Yes, cultures can have norms that are wrong according to evidence (e.i: rejection of evolution by creationists).

The "evolution versus creationism" debate is not a moral disagreement. It's an argument about empirical facts. One argument is supported by evidence and the other isn't.


And yes, conflict arises in morals held by humans throughout the world (e.i: hardcore conservative vs progressive liberal). The issue I am having is when you combine the two terms. I honestly still don't think the concept of "objective morality" has been sufficiently explained. That line of thinking also presupposes there is such a thing as objective morality. To me, objective morality cannot change - but our understanding of the world is constantly changing. The additional knowledge often than not impacts moral systems, in a very big way.

"Objective" simply means something holds true for all observers. There are different ways in which something might be considered as "objective." It doesn't necessarily mean that everybody has to agree with the fact or abide by it. It simply must hold true for them.

To repeat an example I've already cited numerous times throughout this argument: Written laws are an objectification of morality. In many jurisdictions around the world, the possession and use of marijuana is a violation of criminal law. In those jurisdictions the illegality of marijuana is an objective fact, even though some individuals may personally hold the belief that smoking pot is morally okay and even beneficial.

In that sense, objective morality certainly exists.
« Last Edit: August 13, 2018, 04:34:13 PM by John Albert »

Offline haudace

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Re: Do you believe in objective morality?
« Reply #137 on: August 13, 2018, 05:58:36 PM »
I wouldn't credit Islam for that golden age, just like I wouldn't credit Christianity for the European Enlightenment. In the latter, while some were Christians of a mainstream sort, others were not, and some were outright non-believers. The same goes for the Islamic Golden Age. Some were mainstream Muslims, some were heterodox Muslims, and some were outright non-believers. The thinkers of these periods, whatever their beliefs, often faced opposition from mainstream orthodoxy.

I would have to agree somewhat, it did require free thinkers to shy away from religious doctrine to birth that enlightenment period.

When you break it down, simply put, morality is whatever is most convenient in the society.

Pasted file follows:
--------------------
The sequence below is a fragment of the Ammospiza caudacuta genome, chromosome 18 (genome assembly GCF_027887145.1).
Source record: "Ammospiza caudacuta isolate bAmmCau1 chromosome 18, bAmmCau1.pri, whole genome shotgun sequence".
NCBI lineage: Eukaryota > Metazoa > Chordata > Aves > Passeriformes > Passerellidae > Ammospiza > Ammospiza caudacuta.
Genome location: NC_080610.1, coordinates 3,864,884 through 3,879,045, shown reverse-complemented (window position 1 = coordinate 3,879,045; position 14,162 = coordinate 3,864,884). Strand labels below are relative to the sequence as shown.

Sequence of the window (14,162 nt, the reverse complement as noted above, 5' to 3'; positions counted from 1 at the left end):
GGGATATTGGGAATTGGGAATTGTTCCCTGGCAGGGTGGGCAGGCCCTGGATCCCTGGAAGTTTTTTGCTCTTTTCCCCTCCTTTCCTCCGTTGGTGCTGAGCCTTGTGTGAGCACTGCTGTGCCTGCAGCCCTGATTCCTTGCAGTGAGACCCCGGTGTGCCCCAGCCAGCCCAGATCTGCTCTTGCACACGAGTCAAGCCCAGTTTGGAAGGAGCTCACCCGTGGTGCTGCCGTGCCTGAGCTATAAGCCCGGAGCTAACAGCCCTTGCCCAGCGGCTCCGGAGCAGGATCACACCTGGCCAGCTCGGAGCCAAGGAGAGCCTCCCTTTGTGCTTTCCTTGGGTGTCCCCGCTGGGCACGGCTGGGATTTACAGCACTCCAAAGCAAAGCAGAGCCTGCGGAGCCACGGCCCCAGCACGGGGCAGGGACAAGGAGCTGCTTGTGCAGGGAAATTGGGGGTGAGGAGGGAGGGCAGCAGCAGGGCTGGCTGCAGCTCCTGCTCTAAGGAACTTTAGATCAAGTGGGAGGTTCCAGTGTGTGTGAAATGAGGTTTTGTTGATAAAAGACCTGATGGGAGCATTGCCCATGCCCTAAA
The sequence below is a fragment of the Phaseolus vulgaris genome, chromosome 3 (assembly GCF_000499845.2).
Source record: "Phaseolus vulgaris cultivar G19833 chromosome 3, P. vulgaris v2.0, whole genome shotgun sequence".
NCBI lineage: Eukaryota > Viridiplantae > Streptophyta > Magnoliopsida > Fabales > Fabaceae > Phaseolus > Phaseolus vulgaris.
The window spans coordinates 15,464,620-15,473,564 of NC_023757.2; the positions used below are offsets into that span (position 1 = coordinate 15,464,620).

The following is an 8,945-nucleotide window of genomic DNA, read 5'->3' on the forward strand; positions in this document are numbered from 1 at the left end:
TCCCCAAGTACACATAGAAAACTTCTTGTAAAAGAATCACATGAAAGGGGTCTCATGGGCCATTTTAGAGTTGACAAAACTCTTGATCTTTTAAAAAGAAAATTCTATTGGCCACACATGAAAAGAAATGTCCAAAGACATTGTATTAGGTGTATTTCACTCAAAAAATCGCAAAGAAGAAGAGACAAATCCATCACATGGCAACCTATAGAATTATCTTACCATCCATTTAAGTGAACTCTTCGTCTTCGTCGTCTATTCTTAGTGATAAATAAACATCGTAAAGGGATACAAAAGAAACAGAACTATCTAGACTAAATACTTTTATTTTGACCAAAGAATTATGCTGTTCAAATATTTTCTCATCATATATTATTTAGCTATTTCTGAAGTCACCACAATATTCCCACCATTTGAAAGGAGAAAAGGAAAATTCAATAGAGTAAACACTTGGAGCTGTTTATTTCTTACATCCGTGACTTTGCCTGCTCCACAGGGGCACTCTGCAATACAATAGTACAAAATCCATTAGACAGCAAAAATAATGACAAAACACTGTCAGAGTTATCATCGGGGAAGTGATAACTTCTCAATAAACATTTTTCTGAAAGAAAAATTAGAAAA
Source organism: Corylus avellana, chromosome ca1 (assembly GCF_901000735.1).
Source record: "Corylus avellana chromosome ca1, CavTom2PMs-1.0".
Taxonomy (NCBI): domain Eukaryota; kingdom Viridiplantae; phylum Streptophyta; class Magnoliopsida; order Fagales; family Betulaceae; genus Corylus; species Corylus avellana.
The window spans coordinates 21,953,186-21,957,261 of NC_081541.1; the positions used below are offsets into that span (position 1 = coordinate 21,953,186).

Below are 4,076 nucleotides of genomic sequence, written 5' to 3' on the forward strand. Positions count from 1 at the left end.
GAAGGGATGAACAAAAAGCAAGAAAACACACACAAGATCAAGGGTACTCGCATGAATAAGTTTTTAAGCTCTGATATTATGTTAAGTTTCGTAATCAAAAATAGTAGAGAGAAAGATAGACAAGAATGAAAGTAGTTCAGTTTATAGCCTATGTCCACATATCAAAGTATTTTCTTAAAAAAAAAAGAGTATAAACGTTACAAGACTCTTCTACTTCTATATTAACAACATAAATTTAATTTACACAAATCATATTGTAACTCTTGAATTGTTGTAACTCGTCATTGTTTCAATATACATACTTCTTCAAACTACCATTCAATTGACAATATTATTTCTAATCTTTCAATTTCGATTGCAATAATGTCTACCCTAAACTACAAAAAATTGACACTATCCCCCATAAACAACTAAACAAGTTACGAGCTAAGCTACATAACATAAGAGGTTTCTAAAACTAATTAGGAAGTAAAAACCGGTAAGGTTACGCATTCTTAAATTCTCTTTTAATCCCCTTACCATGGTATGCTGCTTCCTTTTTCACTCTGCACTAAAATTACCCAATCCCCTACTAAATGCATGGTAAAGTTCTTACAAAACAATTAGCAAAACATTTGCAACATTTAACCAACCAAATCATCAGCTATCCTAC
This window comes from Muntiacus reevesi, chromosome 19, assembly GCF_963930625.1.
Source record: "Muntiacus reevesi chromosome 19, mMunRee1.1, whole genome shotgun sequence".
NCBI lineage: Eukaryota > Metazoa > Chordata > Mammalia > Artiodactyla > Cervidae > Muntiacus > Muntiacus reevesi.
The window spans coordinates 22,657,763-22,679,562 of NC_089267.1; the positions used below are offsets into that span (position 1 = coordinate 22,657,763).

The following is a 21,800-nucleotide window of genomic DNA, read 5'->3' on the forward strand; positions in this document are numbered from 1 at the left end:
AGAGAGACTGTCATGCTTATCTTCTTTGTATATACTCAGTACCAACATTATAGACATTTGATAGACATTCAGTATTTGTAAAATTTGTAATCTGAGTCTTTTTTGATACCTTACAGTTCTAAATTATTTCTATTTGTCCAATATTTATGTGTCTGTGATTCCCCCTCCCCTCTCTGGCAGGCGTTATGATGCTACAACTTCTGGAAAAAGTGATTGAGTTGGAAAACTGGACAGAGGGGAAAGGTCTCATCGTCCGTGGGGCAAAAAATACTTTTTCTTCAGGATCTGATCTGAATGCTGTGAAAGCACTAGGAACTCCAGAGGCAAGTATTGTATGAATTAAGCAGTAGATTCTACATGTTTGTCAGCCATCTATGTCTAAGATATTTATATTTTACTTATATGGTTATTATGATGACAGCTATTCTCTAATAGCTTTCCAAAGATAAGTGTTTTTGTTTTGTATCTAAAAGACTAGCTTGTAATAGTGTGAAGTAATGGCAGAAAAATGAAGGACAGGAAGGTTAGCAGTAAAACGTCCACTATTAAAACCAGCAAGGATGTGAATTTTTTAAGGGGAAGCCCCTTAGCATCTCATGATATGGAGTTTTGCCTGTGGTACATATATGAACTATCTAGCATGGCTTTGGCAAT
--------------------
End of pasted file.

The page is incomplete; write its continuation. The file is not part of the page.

I mostly disagree with this statement. Morality seldom has anything to do with "convenience."

Except that it is - it's like how that saying goes: morality is for the good of society.

I guess I should have worded my sentence better. Revision: When you break it down, simply put, morality is whatever seems most convenient in the society.
That should cover people doing horrible things to each other on some very strange moral grounds.

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Is there such a thing as an objective evaluation? Can multiple objective evaluations coexist?

Heat, for example, is a feature of the universe that we can objectively measure by a number of different metrics. We have various scales for measuring temperature, thermal density, thermal conductivity, etc.; these metrics facilitate objective measurements of different aspects of the same phenomenon, but don't necessarily agree on a 1:1 basis.

It's far from a perfect metaphor, but the same observation can be made of morality. The diversity of human cultures have devised countless objectifications of their respective moral values (ie. legal codes, ethical guidelines, moral edicts, etc.).

I don't see why that would mean morality is objective rather than subjective.

The issue I have mainly with this line of reasoning can be summed up in the problem of universals. I think this Wikipedia will articulate my feelings / thoughts on this matter better: https://en.wikipedia.org/wiki/Problem_of_universals.
My major beef is the elevation of morality into some sort of supernatural ideal status and then reasoned into existence. Why go through that troublesome exercise? Morality is perfectly fine being described as rules of society which changes with the spirit of the times as history has indicated on multiple numerous occasions.